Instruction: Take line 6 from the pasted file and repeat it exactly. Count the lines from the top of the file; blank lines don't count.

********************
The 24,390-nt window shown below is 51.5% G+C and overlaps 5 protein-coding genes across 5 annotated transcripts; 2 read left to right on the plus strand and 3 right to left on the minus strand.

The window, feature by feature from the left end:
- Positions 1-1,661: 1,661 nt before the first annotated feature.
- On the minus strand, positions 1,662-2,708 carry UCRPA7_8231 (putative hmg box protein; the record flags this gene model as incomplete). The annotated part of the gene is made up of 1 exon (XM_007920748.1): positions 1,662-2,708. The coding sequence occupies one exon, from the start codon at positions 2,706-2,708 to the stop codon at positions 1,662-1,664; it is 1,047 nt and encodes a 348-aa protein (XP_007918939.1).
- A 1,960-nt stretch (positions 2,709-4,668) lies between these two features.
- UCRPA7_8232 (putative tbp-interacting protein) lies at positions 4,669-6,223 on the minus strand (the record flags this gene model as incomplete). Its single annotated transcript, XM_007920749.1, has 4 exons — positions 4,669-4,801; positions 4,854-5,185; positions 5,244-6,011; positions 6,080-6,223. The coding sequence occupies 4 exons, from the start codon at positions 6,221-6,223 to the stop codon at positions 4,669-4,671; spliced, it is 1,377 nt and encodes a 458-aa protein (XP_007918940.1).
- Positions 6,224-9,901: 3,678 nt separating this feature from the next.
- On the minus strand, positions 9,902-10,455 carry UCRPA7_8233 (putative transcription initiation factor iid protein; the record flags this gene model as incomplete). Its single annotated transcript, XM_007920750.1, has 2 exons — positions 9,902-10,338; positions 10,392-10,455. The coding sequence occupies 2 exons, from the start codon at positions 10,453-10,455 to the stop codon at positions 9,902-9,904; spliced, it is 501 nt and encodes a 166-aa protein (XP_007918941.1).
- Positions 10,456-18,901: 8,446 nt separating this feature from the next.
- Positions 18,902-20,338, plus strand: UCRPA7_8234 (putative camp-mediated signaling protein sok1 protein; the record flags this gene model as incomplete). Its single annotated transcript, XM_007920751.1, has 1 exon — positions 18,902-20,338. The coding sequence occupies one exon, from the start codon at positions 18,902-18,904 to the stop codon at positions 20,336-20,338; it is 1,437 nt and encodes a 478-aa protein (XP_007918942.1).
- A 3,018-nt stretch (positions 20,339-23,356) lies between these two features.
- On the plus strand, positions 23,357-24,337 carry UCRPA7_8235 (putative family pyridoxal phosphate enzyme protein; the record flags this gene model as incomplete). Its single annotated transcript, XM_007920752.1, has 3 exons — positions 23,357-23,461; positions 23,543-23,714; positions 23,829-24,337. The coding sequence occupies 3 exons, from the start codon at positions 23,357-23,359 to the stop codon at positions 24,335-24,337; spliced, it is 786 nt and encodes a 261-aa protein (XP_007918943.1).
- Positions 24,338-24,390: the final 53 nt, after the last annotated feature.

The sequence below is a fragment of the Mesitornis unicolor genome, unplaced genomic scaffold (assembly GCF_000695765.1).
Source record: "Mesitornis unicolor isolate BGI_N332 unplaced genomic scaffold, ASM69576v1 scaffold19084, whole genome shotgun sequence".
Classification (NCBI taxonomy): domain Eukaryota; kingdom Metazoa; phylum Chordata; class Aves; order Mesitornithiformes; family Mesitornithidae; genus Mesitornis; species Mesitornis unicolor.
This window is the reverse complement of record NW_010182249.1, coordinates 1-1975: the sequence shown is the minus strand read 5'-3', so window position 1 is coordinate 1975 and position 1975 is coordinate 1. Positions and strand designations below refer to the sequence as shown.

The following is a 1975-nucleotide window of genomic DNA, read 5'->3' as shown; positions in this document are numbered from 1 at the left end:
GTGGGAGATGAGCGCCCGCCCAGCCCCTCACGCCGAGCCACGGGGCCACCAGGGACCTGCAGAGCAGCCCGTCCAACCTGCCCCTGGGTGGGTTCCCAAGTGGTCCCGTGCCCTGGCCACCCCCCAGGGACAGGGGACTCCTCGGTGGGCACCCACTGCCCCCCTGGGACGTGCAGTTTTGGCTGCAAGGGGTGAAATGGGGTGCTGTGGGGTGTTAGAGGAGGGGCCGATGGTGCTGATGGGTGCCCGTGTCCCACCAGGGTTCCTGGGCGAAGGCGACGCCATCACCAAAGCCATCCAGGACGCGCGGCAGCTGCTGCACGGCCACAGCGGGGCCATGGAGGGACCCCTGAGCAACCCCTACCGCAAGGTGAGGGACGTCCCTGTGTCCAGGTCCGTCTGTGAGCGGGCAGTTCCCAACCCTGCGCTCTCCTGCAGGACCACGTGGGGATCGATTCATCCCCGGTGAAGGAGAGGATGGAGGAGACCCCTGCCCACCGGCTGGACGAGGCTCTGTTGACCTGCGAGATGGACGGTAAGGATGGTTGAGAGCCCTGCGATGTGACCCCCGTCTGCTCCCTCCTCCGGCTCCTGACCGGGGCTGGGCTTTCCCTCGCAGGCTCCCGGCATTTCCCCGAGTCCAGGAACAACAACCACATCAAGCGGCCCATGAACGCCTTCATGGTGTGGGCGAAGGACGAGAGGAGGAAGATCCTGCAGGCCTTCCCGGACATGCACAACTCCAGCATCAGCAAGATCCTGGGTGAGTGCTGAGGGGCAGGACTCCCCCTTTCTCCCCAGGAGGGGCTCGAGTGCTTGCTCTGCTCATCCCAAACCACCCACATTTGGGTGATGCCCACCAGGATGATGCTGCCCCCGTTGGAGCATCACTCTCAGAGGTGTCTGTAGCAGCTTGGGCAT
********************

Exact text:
- UCRPA7_8232 (putative tbp-interacting protein) lies at positions 4,669-6,223 on the minus strand (the record flags this gene model as incomplete). Its single annotated transcript, XM_007920749.1, has 4 exons — positions 4,669-4,801; positions 4,854-5,185; positions 5,244-6,011; positions 6,080-6,223. The coding sequence occupies 4 exons, from the start codon at positions 6,221-6,223 to the stop codon at positions 4,669-4,671; spliced, it is 1,377 nt and encodes a 458-aa protein (XP_007918940.1).